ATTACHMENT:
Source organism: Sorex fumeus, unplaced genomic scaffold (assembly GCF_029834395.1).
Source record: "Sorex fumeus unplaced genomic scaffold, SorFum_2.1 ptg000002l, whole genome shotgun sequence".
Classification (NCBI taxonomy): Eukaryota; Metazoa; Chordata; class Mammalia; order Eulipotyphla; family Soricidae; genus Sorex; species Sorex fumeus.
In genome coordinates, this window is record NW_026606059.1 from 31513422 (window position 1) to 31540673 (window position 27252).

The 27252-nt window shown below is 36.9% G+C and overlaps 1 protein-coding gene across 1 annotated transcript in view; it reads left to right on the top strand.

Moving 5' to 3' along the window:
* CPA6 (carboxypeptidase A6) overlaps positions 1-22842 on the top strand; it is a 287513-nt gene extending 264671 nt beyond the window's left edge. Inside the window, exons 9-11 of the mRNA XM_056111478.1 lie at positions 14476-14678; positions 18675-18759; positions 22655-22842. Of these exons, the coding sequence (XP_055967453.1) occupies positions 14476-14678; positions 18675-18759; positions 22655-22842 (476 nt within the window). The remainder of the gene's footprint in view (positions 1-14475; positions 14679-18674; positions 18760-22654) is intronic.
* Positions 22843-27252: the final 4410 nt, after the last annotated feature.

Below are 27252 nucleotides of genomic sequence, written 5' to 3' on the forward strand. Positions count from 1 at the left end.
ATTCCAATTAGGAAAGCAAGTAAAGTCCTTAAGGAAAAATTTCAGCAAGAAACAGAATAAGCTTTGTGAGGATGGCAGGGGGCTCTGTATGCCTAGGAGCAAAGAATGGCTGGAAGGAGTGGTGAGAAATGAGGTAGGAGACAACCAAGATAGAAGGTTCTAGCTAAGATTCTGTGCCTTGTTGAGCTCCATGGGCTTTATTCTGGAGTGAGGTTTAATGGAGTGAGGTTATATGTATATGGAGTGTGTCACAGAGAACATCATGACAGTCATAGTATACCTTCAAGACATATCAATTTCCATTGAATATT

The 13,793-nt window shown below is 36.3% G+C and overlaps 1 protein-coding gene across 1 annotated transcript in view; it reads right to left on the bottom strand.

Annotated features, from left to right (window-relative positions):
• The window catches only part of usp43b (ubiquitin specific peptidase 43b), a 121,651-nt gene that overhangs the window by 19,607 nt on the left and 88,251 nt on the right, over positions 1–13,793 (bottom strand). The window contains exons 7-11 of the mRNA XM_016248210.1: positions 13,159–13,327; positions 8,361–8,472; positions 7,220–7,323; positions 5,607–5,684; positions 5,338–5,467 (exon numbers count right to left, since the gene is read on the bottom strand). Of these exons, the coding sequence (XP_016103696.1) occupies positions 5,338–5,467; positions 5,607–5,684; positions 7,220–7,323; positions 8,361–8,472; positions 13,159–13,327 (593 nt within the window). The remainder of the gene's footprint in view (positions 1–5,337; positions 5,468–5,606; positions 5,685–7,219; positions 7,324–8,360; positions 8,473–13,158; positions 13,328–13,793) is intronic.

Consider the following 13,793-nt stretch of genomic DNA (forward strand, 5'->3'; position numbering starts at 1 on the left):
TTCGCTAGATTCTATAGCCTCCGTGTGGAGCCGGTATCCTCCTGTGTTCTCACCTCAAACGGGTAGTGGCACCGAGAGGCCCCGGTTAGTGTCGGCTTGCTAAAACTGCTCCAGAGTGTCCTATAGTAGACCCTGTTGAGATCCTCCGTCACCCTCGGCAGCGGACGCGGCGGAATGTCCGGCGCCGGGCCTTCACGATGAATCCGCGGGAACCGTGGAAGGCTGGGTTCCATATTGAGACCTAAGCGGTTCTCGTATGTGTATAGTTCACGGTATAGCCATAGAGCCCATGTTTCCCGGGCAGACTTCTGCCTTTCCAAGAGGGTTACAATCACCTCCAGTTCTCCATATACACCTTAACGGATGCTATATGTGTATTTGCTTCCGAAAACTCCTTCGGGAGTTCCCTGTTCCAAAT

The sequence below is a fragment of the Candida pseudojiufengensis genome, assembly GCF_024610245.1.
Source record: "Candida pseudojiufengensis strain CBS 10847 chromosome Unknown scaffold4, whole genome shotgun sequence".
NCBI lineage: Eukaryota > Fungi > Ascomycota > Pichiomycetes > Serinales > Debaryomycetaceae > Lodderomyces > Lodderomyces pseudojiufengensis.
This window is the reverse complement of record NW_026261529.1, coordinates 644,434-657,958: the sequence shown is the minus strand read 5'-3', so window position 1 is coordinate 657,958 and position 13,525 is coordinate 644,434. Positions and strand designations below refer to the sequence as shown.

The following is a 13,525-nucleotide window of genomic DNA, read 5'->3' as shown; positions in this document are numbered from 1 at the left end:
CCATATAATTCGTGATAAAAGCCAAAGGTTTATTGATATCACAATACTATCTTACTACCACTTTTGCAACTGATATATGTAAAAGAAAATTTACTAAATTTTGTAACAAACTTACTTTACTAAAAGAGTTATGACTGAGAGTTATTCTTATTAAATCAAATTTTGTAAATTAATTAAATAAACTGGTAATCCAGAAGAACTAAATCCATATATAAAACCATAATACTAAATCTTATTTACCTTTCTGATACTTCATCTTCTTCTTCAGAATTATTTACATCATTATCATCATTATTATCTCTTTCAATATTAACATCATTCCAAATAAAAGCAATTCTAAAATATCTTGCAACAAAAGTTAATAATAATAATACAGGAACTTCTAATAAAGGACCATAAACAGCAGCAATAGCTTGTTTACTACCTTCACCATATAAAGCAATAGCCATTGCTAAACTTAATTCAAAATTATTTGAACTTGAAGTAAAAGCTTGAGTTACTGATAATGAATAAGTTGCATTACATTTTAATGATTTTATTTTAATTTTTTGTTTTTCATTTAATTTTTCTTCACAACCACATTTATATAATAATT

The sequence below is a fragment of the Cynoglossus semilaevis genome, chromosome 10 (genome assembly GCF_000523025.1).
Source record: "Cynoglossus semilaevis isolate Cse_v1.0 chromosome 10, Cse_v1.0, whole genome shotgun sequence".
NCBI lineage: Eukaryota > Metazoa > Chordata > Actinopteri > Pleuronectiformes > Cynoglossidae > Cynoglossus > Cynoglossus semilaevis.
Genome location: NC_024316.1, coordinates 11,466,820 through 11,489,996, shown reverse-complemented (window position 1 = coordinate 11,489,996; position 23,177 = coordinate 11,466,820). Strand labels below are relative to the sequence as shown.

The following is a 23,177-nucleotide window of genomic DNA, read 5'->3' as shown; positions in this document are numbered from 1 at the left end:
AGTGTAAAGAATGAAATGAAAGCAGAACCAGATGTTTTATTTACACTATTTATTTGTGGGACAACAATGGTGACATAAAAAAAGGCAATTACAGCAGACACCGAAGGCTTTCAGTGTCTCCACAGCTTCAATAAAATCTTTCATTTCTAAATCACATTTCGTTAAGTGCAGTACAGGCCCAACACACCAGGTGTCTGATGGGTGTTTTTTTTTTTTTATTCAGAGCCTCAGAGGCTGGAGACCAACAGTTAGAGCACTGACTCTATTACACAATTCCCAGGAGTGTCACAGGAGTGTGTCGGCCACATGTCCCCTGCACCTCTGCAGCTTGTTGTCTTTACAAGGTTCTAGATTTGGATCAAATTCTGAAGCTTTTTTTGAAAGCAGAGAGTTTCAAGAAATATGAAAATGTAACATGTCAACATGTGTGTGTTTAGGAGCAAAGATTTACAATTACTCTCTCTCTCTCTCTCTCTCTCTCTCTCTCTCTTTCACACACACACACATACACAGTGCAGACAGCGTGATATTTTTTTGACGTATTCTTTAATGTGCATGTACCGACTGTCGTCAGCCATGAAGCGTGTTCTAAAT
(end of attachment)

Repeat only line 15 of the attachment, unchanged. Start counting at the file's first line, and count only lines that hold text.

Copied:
TTCGCTAGATTCTATAGCCTCCGTGTGGAGCCGGTATCCTCCTGTGTTCTCACCTCAAACGGGTAGTGGCACCGAGAGGCCCCGGTTAGTGTCGGCTTGCTAAAACTGCTCCAGAGTGTCCTATAGTAGACCCTGTTGAGATCCTCCGTCACCCTCGGCAGCGGACGCGGCGGAATGTCCGGCGCCGGGCCTTCACGATGAATCCGCGGGAACCGTGGAAGGCTGGGTTCCATATTGAGACCTAAGCGGTTCTCGTATGTGTATAGTTCACGGTATAGCCATAGAGCCCATGTTTCCCGGGCAGACTTCTGCCTTTCCAAGAGGGTTACAATCACCTCCAGTTCTCCATATACACCTTAACGGATGCTATATGTGTATTTGCTTCCGAAAACTCCTTCGGGAGTTCCCTGTTCCAAAT